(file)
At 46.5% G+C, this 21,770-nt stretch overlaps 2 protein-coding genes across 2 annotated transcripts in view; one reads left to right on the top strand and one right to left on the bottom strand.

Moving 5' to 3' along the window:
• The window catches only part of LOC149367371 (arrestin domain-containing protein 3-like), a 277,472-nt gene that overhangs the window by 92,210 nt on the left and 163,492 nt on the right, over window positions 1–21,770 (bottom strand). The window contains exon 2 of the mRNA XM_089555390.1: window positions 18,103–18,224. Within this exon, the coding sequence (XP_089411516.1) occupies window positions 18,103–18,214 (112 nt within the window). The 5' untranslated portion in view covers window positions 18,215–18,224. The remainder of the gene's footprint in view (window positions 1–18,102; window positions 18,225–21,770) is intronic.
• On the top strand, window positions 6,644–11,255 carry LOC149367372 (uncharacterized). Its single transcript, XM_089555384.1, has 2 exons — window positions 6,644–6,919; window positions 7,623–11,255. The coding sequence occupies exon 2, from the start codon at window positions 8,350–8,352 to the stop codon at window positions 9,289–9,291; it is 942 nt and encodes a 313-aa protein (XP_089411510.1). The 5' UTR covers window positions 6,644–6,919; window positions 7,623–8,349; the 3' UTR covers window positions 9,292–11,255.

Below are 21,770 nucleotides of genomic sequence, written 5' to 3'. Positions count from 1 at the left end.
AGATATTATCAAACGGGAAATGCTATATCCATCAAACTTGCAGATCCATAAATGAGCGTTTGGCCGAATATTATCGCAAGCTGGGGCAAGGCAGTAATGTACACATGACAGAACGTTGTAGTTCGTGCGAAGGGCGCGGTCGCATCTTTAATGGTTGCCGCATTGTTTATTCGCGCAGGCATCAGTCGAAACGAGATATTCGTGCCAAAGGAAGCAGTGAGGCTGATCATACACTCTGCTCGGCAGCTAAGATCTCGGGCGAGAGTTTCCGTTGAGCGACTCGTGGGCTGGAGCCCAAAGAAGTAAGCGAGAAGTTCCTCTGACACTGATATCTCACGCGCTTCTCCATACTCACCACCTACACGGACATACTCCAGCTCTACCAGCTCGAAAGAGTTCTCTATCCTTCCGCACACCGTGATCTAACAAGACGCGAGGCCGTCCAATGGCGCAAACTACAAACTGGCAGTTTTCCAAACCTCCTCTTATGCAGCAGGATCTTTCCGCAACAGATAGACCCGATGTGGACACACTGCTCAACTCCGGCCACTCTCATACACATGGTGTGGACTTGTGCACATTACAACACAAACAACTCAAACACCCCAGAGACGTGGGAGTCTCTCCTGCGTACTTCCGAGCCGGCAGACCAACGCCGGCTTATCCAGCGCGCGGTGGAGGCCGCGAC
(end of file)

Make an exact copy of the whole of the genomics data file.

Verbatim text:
At 46.5% G+C, this 21,770-nt stretch overlaps 2 protein-coding genes across 2 annotated transcripts in view; one reads left to right on the top strand and one right to left on the bottom strand.

Moving 5' to 3' along the window:
• The window catches only part of LOC149367371 (arrestin domain-containing protein 3-like), a 277,472-nt gene that overhangs the window by 92,210 nt on the left and 163,492 nt on the right, over window positions 1–21,770 (bottom strand). The window contains exon 2 of the mRNA XM_089555390.1: window positions 18,103–18,224. Within this exon, the coding sequence (XP_089411516.1) occupies window positions 18,103–18,214 (112 nt within the window). The 5' untranslated portion in view covers window positions 18,215–18,224. The remainder of the gene's footprint in view (window positions 1–18,102; window positions 18,225–21,770) is intronic.
• On the top strand, window positions 6,644–11,255 carry LOC149367372 (uncharacterized). Its single transcript, XM_089555384.1, has 2 exons — window positions 6,644–6,919; window positions 7,623–11,255. The coding sequence occupies exon 2, from the start codon at window positions 8,350–8,352 to the stop codon at window positions 9,289–9,291; it is 942 nt and encodes a 313-aa protein (XP_089411510.1). The 5' UTR covers window positions 6,644–6,919; window positions 7,623–8,349; the 3' UTR covers window positions 9,292–11,255.

Below are 21,770 nucleotides of genomic sequence, written 5' to 3'. Positions count from 1 at the left end.
AGATATTATCAAACGGGAAATGCTATATCCATCAAACTTGCAGATCCATAAATGAGCGTTTGGCCGAATATTATCGCAAGCTGGGGCAAGGCAGTAATGTACACATGACAGAACGTTGTAGTTCGTGCGAAGGGCGCGGTCGCATCTTTAATGGTTGCCGCATTGTTTATTCGCGCAGGCATCAGTCGAAACGAGATATTCGTGCCAAAGGAAGCAGTGAGGCTGATCATACACTCTGCTCGGCAGCTAAGATCTCGGGCGAGAGTTTCCGTTGAGCGACTCGTGGGCTGGAGCCCAAAGAAGTAAGCGAGAAGTTCCTCTGACACTGATATCTCACGCGCTTCTCCATACTCACCACCTACACGGACATACTCCAGCTCTACCAGCTCGAAAGAGTTCTCTATCCTTCCGCACACCGTGATCTAACAAGACGCGAGGCCGTCCAATGGCGCAAACTACAAACTGGCAGTTTTCCAAACCTCCTCTTATGCAGCAGGATCTTTCCGCAACAGATAGACCCGATGTGGACACACTGCTCAACTCCGGCCACTCTCATACACATGGTGTGGACTTGTGCACATTACAACACAAACAACTCAAACACCCCAGAGACGTGGGAGTCTCTCCTGCGTACTTCCGAGCCGGCAGACCAACGCCGGCTTATCCAGCGCGCGGTGGAGGCCGCGAC